In fact, there are two items from that effort which haven't been sewn up yet. There is the lovely dress from Bella magazine, for which I made a toile and there is a dress from Beyer's Mode from 1943 which has not seen any progress after tracing.
I still love that dress from Bella and I have made the necessary adjustments to the pattern but I'm still not sure about what kind of fabric would be best for it (other than the dress-weight wool it is described for). And it actually is a winter dress. A different choice of fabric could, of course, shift it to spring or autumn but making it suitable for summer would mean cutting those sleeves short. And I think I rather like them the way they are.
The dress from Beyer's Mode is a very different story. It originally came at the bottom of the to-make list because it is a summer dress. In early March, summer seemed far away.
So, NOW seems like a perfect time to get started on this little number. It will be my first "real" 1940's dress. By which I mean that I may have made designs from after the introduction and acceptance of the New Look (Dior's bold break with the fashion of the previous years initially met with a lot of resistance but after about a year, most ladies did agree that the longer, fuller skirts and sloping shoulder were actually pretty) at the end of the decade but of course, those already have the silhouette the 1950's are known for. I have never before made a dress which was designed just before, during or a short time after the Second World War. And this one has all the hallmarks of the era: shortish A-line skirt, slightly bloused top with square shoulders and it uses two different fabrics which makes it a very suitable design to update an old dress or to use up left-over bits of fabric. It is not a look I am sure about. I have seen other ladies who look great in their 1940's dresses but I'm not sure the look will suit me. So, all the more reason to try it out!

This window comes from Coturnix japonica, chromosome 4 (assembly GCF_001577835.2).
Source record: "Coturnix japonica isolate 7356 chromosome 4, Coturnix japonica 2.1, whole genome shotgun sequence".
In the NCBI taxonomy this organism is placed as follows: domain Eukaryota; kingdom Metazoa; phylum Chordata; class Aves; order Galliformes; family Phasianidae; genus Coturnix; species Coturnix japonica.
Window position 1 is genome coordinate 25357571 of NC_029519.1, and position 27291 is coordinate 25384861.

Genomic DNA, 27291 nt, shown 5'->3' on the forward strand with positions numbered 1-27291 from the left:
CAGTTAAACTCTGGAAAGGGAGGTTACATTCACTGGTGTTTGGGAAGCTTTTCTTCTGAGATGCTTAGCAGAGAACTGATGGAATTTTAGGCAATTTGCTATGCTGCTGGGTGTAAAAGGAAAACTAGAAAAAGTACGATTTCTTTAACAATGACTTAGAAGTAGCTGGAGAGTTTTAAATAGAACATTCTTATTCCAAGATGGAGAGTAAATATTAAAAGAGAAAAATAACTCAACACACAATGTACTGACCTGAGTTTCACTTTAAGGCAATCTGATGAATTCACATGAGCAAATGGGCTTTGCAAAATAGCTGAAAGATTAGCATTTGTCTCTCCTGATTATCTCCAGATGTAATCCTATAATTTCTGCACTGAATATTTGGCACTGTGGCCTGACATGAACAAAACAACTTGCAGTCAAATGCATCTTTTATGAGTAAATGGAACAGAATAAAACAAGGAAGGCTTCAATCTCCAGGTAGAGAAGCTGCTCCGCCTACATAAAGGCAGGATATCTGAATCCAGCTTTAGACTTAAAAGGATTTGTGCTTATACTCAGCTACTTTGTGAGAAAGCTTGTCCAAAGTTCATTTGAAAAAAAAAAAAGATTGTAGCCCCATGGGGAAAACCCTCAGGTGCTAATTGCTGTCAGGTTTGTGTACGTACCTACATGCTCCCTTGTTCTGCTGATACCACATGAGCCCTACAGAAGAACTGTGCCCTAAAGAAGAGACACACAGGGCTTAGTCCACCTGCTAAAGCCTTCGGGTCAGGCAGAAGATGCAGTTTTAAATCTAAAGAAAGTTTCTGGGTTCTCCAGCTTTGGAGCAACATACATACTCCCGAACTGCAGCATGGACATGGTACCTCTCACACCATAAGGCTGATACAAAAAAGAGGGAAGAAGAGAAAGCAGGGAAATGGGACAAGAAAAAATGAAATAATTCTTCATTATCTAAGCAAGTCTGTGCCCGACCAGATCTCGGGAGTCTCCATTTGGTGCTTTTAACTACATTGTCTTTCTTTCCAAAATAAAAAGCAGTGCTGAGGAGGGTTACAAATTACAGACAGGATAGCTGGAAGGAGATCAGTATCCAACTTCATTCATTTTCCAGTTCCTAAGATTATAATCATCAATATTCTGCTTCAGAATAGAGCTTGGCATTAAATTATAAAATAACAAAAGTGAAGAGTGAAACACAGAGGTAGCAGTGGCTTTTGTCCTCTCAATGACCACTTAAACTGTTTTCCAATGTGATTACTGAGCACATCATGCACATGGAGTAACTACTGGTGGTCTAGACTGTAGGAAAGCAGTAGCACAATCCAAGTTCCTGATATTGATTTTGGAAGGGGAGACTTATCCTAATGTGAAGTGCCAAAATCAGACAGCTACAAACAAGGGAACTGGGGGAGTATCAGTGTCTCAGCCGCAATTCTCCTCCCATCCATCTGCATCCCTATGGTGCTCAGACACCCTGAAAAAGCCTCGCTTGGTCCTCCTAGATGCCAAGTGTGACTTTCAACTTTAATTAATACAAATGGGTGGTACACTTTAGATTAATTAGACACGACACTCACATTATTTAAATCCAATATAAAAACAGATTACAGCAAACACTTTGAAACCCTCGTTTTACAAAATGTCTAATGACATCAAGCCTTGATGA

- Oh no, that's not true: I made a dress for last year's Vintage Sewing Pattern Pledge using a reproduction of a pattern from 1946!
Oh, and you may have noticed from the title (or you may be familiar with it) but Beyer's Mode is a German magazine. I have written about this before: Despite being published throughout the time the nazi's were in power, Beyer's Mode is strictly a-political. In fact, the references made to the "challenges of the time" are very similar in tone to those in Dutch magazines which were published during the occupation.
And, interestingly, fashion in the 1940's doesn't seem to pick sides... The looks in this magazine are very similar to those in fashion images from the UK and the US in the same year. It's not really surprising I suppose, common fashion history states that, with the exclusion of austerity measures, fashion kind of "froze" during the war.
Anyway, this dress is going to be my next project. Beyer's tracing sheets are unusually densely printed but despite that wasn't very difficult to trace the pattern. The relatively small pieces helped, and the fact that I bought my new roll of tracing paper at a different place than usual and their product seems to be a bit more sheer.
I will have time to make a toile tomorrow, then I will try and find some suitable fabric in my stash and hopefully sew it up this weekend.
Oh, the muslin looks really promising, I am looking forward to seeing the final dress and what kind of fabric you will chose for it :-)ReplyDelete